Games That Never Get The Recognition They Deserve

It's easy to bug out about how amazing Fallout 4 is, or the huge influence that Grand Theft Auto has had on the gaming industry as a whole. At the heart of gaming, past all the grandness, lies the small innovations and quirks that make these huge, blockbuster games possible. There are hundreds of games released every year and, statistically, only a few really gain momentum, leaving a ton of smart, fun, and innovative games just off of everyone's radar. Here are a handful of games deserving of your attention and recognition that you may have overlooked.

Bad Day on the Midway (PC)

As pioneers of weirdness, the musical ensemble/game designer team known as The Residents have always embraced technology as a means to reach their audience and enhance their strangeness. In 1995, they released Bad Day on the Midway, a creepy, interactive story for PC in which the player leaps from ill-fated character to ill-fated character while exploring a doomed boardwalk freak show. The game offers multiple endings depending on how the player approaches the story, as well as beautifully illustrated cutscenes by artists like Dave McKean. Bad Day was innovative in a lot of ways, and even if the graphics are primitive, it all comes together in a very David Lynch-like nightmare.

Punch-Out!! (Wii)

Nintendo's Wii made a lot of promises about getting people's lazy butts off of the couch, but aside from its various fitness and sports games, the Wii never really got people moving effectively. While Punch-Out!! can be played with the Wii's basic controller, the real game happens when you stand up and actually dodge, block, and punch your way through the game's almost-racist stereotypes. It's a far better game than anything included with Wii Sports, and way more fun than Wii Fit. The challenge of physically fighting King Hippo is more deeply satisfying than most other games—and you'll get some actual sweaty cardio in, too.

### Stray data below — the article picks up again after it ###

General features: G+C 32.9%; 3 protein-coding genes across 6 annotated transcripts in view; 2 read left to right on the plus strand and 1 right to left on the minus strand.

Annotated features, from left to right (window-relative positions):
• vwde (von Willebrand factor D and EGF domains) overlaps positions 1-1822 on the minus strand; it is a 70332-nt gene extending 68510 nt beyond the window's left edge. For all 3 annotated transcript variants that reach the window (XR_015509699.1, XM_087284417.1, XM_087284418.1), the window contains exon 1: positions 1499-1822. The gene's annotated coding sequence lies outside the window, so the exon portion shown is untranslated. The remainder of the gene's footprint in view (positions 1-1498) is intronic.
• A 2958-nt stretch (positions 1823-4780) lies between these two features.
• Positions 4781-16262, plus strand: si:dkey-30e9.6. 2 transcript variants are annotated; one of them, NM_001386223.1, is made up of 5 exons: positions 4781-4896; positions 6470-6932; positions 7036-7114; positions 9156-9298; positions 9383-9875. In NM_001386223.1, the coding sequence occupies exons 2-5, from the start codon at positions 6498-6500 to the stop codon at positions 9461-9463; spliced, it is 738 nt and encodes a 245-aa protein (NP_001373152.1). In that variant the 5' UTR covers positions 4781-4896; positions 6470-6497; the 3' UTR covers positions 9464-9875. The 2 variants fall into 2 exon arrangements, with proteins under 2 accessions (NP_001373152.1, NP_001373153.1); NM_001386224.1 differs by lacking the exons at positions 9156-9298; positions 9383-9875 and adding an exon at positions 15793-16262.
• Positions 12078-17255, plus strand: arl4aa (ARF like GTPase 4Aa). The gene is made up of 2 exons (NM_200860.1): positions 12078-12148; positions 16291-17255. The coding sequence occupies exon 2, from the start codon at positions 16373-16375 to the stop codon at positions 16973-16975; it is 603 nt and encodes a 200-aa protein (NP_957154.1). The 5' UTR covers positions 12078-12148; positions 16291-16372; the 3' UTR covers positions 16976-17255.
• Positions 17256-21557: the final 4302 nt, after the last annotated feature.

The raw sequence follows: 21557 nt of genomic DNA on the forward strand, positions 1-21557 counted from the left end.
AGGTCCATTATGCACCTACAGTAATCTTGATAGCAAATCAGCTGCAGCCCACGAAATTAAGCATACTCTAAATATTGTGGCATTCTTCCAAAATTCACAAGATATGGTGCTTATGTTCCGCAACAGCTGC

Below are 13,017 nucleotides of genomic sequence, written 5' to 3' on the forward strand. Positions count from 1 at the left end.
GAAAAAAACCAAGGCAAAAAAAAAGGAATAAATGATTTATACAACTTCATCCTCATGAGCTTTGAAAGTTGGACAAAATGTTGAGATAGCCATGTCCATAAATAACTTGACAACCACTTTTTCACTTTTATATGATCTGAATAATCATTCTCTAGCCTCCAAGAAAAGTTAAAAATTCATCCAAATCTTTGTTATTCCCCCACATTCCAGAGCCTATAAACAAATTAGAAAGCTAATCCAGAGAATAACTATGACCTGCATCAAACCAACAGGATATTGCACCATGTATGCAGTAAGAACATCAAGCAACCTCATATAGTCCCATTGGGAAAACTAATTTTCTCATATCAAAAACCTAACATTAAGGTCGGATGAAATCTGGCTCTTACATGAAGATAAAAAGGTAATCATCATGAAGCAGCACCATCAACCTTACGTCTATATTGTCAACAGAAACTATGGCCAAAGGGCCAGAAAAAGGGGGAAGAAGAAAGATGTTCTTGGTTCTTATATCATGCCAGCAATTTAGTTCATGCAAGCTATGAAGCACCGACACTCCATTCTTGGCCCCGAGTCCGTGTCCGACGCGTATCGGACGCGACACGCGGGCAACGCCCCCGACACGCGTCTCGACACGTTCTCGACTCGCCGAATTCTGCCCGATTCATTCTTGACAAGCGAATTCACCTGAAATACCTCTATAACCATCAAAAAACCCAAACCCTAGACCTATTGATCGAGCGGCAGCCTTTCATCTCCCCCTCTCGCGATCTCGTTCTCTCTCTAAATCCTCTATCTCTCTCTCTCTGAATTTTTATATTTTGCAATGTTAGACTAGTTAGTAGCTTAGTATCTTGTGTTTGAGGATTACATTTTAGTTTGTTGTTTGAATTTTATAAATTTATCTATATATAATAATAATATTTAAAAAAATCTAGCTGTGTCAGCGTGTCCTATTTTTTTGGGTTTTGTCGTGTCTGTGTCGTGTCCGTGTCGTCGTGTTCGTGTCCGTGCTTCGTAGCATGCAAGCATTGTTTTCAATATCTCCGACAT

ClayFighter (SNES)

ClayFighter was produced around the same time as fighting classics like Street Fighter II, Mortal Kombat, and Killer Instinct as a humorous dig at violent beat 'em ups, but as a parody, it never really made a mark. While ClayFighter lacked a good fighting engine, it made up for it in graphical innovations, using stop-motion animation and clay figures to illustrate nearly every fighting move. Doug TenNapel would borrow the technique for his popular Neverhood and Skullmonkeys games, and even Nintendo would use this visual approach for Kirby and the Rainbow Curse, even if they didn't actually get their hands dirty with clay. If you're into beating up an evil clown as a doughy Elvis, this is the game for you.

Mega Man 9 (Wii, PS3, Xbox 360)

After the release of Mega Man 6 in 1993, Capcom stopped developing Mega Man games for the original Nintendo and moved the series to the Super Nintendo and other platforms. In 2008, they decided to resurrect the 8-bit series after a huge hiatus. Mega Man 9 (and the subsequent Mega Man 10) were presented in the classic, unrelentingly difficult style of the originals, and Capcom didn't miss a beat. Loading up Mega Man 9 felt like plugging in the old NES, blowing into the cartridge, and being frustrated like it was 1993 all over again. It's not easy to pull off a perfect sequel to a 15-year-old game, but this did it.